FIG. 36 is a sectional view taken along line 36—36 of FIG. 35.
FIG. 37 is like FIG. 2 and shows a further embodiment.
FIG. 38 is like FIG. 4 and shows the contoured workpiece for the combination of FIG. 37.
FIG. 39 is a perspective view of the structure of FIG. 38 after cutting into a plurality of subworkpieces.
FIG. 40 is like FIG. 9 and illustrates the formed part from the construction of FIG. 39.
FIG. 41 is like FIG. 12 and illustrates the part of FIG. 40 after laser etching.
FIG. 42 is a perspective view of the part of FIG. 41.
FIG. 43 is a rear elevational view of the part of FIG. 41.
FIG. 1 shows a flat thin sheet plastic substrate 50, for example polycarbonate, polyester, etc., extruded in sheet form, and typically 0.005 to 0.030 inch thick. A translucent white layer 52 is printed on substrate 50. Layer 52 is preferably screen printed on substrate 50, though other methods may be used for applying such layer, and other layers, to be described, including offset printing, roll coating, and other methods of applying or coating a layer. Layer 52 is preferably printed with a translucent white catalyzed ink to achieve a high melt temperature and abrasion resistance. Following printing of layer 52, opaque layers 54 and 56 and hard coat layer 58 are printed on the substrate, to provide the layered structure shown in FIGS. 2 and 3. Each of opaque layers 54 and 56 is a black screen printing ink. A single opaque layer may be sufficient, though two layers are preferred, to minimize pinhole leakage, and maximize opacity. Hard coat layer 58 is transparent and preferably has a high abrasion resistance. Layer 52 is printed with laser-vaporization-resistant ink. Layer 54, 56, 58 are printed with laser-vaporization-susceptible inks. In FIGS. 2 and 3, layers 52, 54, 56, 58 are collectively designated by reference character 60.
Layered flat substrate 50, FIG. 2, with layering 60 thereon, is formed into a contoured three dimensional workpiece 62, FIG. 4. The forming is preferably aided by heat in accordance with known thermal-forming techniques, and preferably also aided by vacuum and/or pressure in accordance with known thermo-vacuum forming techniques. Alternatively, the substrate may be cold formed into a contoured three dimensional workpiece. The layered and formed substrate is then cut, e.g. in accordance with known die-cutting techniques, to trim and remove the portion of the substrate which will not be used in the final part, to yield the workpiece 62 shown in FIG. 5. The workpiece is then placed in an injection mold 64, FIG. 6, followed by injecting of molten plastic against the workpiece to fuse therewith and form an injection molded part, followed by removal of the part from the injection mold.
Injection molding is known, and will be only briefly described. The mold has a female mold half 66 and a male mold half 68 defining a mold cavity 70 therebetween receiving workpiece 62. The mold is initially open, with mold halves 66 and 68 separated. Workpiece 62 is placed in female mold half 66, whereafter one or both of the mold halves are moved towards each other to close the mold. FIGS. 6 and 7 show the mold in its closed condition. Plastic resin, preferably polycarbonate, pellets 72 are introduced at hopper 74 into cooling zone 76 of heating cylinder or barrel 78. An actuator 80 has an extendable and retractable plunger or ram or piston 82 pushing the pellets into injection chamber 84 in heating zone 86, wherein the pellets are melted to molten plastic and spread by torpedo or spreader 88 and injected through nozzle 90 and sprue or runner 92 into cavity 70, all as is known. The injected molten plastic in cavity 70 fuses with workpiece 62 to form an injection molded part. After cooling, the mold is opened, and the part removed from the mold. FIG. 8 shows an alternate embodiment, wherein one of the mold halves, such as female mold half 66, includes knife edge projections such as 94 cutting the contoured substrate of FIG. 4 during the mold closing step, to eliminate the die-cutting step between FIGS. 4 and 5.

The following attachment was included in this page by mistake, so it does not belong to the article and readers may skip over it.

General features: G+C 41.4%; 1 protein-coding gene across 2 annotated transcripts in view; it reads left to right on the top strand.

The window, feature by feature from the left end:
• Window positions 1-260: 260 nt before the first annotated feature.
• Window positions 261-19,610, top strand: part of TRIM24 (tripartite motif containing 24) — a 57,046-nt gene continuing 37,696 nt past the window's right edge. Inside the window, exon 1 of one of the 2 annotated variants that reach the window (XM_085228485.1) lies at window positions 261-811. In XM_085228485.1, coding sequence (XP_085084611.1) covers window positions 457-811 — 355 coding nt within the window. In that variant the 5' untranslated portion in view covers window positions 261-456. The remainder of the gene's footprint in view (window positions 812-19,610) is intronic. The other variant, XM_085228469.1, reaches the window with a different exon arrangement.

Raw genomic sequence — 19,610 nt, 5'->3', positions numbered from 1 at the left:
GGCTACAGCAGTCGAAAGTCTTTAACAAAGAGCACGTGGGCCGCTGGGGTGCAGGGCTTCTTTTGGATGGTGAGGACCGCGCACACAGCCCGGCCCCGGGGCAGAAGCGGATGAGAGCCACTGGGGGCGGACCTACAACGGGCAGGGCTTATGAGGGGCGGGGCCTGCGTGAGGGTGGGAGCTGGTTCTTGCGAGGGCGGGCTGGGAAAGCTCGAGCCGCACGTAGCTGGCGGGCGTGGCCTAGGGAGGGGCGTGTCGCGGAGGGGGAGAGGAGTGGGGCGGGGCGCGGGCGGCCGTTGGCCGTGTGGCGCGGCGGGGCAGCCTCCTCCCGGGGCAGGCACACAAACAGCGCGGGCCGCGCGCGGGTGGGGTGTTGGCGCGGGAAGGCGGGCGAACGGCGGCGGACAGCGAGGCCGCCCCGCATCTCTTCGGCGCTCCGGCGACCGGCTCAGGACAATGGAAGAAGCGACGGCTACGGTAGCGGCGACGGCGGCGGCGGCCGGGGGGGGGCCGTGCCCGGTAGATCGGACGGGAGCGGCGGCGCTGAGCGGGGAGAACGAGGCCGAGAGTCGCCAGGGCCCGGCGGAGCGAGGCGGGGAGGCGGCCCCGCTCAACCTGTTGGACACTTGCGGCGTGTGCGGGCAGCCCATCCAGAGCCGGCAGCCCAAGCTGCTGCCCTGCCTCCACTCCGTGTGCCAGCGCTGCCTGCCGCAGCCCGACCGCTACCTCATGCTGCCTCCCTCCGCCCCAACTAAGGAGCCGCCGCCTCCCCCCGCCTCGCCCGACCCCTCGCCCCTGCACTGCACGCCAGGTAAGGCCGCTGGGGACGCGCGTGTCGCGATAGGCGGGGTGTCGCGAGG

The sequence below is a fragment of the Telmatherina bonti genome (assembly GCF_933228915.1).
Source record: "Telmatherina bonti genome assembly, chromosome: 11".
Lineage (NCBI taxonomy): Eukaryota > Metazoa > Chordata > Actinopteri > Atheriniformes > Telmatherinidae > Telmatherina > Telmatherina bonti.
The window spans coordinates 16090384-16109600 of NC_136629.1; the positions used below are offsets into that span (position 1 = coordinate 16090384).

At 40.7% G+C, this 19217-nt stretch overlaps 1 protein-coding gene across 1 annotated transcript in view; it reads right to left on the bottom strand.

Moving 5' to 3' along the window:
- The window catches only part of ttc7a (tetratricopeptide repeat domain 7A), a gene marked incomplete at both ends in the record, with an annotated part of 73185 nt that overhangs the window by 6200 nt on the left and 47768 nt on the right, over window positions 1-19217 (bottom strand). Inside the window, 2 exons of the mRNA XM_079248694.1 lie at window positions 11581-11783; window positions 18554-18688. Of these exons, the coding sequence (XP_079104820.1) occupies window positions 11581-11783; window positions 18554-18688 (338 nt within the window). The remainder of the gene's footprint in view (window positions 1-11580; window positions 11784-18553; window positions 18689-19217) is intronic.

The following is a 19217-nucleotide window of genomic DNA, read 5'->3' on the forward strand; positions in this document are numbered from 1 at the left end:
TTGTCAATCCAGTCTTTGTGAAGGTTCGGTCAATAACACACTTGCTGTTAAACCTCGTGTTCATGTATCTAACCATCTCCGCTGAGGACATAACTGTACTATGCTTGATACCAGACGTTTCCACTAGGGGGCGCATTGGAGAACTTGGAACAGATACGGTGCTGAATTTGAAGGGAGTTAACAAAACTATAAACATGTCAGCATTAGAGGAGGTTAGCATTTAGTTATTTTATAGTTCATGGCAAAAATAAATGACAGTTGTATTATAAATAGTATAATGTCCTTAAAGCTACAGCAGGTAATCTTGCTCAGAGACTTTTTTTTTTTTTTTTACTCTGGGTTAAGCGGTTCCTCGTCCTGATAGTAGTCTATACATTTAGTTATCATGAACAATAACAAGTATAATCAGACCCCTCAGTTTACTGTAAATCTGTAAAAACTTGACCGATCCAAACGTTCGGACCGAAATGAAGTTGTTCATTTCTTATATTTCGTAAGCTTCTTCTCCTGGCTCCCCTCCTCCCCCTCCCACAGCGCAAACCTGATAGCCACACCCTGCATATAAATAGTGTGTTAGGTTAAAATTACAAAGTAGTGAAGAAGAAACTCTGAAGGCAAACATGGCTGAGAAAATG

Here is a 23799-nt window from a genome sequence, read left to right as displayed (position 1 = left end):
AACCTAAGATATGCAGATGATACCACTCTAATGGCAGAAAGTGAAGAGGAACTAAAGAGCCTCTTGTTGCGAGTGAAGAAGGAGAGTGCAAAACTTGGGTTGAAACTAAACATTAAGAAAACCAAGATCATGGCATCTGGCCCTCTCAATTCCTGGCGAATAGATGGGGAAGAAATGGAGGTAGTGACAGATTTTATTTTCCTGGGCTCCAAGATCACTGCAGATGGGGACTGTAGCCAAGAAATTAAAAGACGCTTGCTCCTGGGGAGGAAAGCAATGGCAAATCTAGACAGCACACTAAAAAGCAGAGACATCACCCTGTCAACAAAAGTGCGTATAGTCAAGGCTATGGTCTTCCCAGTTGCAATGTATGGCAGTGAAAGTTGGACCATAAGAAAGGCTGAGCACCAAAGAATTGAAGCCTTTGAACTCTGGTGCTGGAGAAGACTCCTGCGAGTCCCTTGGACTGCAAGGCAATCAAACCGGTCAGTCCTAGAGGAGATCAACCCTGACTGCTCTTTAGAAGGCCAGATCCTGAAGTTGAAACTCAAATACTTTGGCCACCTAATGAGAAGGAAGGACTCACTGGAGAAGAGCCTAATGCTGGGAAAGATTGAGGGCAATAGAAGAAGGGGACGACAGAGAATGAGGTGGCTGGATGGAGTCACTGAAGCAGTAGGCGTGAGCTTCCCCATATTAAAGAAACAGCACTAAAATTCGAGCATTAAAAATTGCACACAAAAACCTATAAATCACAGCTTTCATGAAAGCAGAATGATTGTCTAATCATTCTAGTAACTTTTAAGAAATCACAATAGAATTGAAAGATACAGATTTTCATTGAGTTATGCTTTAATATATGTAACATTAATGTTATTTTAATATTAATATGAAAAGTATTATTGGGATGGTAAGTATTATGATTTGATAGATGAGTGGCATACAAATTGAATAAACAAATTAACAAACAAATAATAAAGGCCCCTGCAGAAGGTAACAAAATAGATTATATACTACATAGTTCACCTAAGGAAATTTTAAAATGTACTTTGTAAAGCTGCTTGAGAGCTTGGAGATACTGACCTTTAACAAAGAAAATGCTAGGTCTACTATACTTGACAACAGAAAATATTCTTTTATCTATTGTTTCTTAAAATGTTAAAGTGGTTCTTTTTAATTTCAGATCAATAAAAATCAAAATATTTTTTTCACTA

FIGS. 9 and 10 show the molded part 96 removed from the mold. The molded part includes substrate 50, printed layers 60, and fused and hardened plastic base 98, FIGS. 11 and 13, which had filled mold cavity 70. In the embodiment shown, male mold half 68 includes blocking surfaces 100, 102, FIG. 7, engaging substrate 50 at respective designated windows, 104, 106, FIGS. 10, 13, in alignment with white translucent layer 52 and blocking impingement of molten plastic against substrate 50 at such respective window. Molded part 96 is then etched with laser 108, FIG. 11, at laser beam 109 to provide a designated graphic in the opaque layers on the part, for example “UP” at 110 and “DN” at 112, FIG. 12. Various types of lasers are commercially available for such etching applications, for example one of which is “Insta Mark Laser Marking Systems”, Insignia Icon Stylus, Control Laser Corporation, 7503 Chancellor Drive, Orlando, Fla., USA 32809. As noted above, hard coat layer 58 and opaque layers 56 and 54 are printed with laser-vaporization-susceptible ink, whereby such layers ablate away as etched along the desired graphic by laser 108. White translucent layer 52 is printed with laser-vaporization-resistant ink and hence does not ablate away.